In Lenke 1 patients, PSF and VATSI produced similar curve correction and improvement in SRS22 scores.

    In both VATS groups, respiratory functions were significantly reduced in the postoperative period, but resolved by 6 months except for FEV1, which remained slightly reduced at 2 years.

    Recovery of pulmonary function was better after VATSPSF than PSF or VATSI.

    The authors concluded that VATS procedures for thoracic curves, and open anterior approaches for thoracolumbar or lumbar curves, caused minimal to no permanent respiratory deficits compared to posterior surgery.

    Despite the flaws in the study, and the absence of clear guidelines to the surgeon on which approach to use, this article shows that thoracoscopic surgery does have shortterm but reversible effects on respiration, and can be useful in thoracic deformities. It also shows that anterior surgery is quite acceptable for Lenke 5 curves. The unresolved problem is whether anterior surgery is justified in main thoracic (Lenke 1) curves.

     

    Reviewer: Prof JA Shipley
    Head: Department of Orthopaedic Surgery
    National Hospital
    Bloemfontein Tel: 051 4052242

     


     

    Distal addingon phenomenon in Lenke 1A scoliosis

    Yu Wang, Cody Eric Bünger, Ebbe Stender Hansen, et al .

    Spine 2011;36(14):111322

     

    Scoliosis correction surgery, like any operation, involves balancing the benefits against risks. A longer fusion may assure better correction but at the possible cost of unnecessary loss of mobility or function, and the increased risk of degeneration below the fusion. Too short a fusion may result in residual or recurrent deformity potentially requiring additional surgery - the socalled addon effect. Selection of the distal fusion level is therefore critical to achieve the best compromise. Traditional guidelines such as fusing to two levels below the end vertebra (EV) (Harrington), the stable vertebra (SV) bisected by the central sacrovertebral line (CSV)(King), or to the neutral vertebra (Moe), were developed before the modern powerful instrumentation systems were available, and are now of doubtful value.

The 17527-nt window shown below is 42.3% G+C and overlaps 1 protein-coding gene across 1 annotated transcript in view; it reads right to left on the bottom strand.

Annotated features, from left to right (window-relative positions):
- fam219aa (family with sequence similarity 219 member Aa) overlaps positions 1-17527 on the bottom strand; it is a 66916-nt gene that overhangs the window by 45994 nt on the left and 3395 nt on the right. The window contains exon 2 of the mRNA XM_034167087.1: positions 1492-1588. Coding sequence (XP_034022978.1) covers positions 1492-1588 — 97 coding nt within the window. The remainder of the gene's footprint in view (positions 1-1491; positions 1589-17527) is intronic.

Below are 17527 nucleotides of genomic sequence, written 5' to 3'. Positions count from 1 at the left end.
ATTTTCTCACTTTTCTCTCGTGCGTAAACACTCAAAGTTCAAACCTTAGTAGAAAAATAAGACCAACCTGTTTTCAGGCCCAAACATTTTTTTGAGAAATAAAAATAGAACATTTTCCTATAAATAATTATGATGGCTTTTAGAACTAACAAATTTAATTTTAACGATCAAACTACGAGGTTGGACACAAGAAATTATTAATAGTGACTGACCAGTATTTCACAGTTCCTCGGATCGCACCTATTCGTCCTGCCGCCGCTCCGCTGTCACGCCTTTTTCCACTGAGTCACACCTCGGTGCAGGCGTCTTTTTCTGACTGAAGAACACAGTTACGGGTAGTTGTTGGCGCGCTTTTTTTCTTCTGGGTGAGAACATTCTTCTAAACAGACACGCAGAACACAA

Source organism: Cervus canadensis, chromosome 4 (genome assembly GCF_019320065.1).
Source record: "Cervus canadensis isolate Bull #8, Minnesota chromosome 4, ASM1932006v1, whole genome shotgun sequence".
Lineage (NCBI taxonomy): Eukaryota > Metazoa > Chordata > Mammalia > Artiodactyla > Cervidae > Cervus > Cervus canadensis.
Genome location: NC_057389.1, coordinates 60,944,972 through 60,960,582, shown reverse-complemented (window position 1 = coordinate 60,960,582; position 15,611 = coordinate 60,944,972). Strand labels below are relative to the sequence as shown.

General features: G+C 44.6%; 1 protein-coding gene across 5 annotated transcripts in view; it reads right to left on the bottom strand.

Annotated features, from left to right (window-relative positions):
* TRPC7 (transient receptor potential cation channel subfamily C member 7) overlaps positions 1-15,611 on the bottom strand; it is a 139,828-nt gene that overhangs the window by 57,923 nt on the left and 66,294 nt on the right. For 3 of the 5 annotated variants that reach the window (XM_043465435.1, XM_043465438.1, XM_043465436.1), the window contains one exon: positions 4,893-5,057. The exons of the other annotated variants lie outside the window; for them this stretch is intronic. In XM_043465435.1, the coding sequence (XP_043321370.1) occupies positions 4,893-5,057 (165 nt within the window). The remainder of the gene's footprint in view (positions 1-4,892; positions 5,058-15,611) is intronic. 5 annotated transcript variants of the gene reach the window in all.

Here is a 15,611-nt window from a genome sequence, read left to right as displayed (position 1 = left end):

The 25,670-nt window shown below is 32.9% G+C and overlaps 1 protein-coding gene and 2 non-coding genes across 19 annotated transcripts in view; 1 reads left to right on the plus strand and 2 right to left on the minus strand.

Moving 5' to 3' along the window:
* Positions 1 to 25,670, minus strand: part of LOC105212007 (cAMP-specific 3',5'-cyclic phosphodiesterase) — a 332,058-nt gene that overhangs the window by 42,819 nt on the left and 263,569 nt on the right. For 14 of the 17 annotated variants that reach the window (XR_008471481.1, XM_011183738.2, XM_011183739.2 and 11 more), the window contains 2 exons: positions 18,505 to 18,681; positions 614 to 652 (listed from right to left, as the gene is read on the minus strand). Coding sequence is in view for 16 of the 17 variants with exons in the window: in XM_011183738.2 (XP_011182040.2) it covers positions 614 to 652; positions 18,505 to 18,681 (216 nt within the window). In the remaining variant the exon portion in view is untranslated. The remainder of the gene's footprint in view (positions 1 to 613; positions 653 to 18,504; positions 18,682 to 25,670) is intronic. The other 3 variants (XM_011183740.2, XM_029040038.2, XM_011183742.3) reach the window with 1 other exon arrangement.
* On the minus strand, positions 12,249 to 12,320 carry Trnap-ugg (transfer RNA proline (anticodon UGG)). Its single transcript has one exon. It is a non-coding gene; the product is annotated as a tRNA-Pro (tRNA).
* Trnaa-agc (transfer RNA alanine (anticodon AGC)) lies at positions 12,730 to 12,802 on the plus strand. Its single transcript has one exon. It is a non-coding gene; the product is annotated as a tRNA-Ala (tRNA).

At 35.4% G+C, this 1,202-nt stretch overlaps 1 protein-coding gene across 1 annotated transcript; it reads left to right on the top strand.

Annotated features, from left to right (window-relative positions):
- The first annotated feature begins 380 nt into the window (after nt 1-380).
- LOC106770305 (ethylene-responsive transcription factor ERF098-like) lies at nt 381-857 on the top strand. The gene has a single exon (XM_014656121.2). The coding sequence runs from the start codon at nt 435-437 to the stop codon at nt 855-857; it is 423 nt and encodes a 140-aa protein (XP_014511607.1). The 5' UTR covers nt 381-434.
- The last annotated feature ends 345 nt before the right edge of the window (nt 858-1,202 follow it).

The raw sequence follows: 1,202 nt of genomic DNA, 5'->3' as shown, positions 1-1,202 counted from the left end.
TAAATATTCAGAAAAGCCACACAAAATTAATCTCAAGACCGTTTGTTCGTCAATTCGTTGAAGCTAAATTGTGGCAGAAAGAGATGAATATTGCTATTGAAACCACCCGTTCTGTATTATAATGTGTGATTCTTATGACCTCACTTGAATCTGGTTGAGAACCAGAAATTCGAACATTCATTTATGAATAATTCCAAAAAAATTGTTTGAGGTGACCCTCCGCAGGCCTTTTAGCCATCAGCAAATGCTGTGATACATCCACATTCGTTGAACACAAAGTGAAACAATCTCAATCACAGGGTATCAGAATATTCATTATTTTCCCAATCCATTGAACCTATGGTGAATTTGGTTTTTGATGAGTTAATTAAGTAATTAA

To find the risk factors for adding on, and to determine the best lowest instrumented vertebra (LIV) in single thoracic (Lenke 1A) scoliosis, the authors reviewed 45 patients treated by posterior segmental pedicle screw/rod constructs. Adding on was defined as progressive increase of the primary curve, with either an increase of 5 mm deviation from the CSVL, or more than 5º wedging of the disc below the lowest instrumented vertebra (LIV) at 1year followup. Of the 45 patients, 23 met the criteria for adding on. Risk factors identified were age; difference between SV or EV and LIV; and deviation of the vertebra below the planned lowest instrumented vertebra (LIV+1) from the CSVL. Analysis by a multiple logistic model showed that the single independent predictive factor for progression was an LIV+1 deviation of more than 10 mm from the CSVL (p=0.008).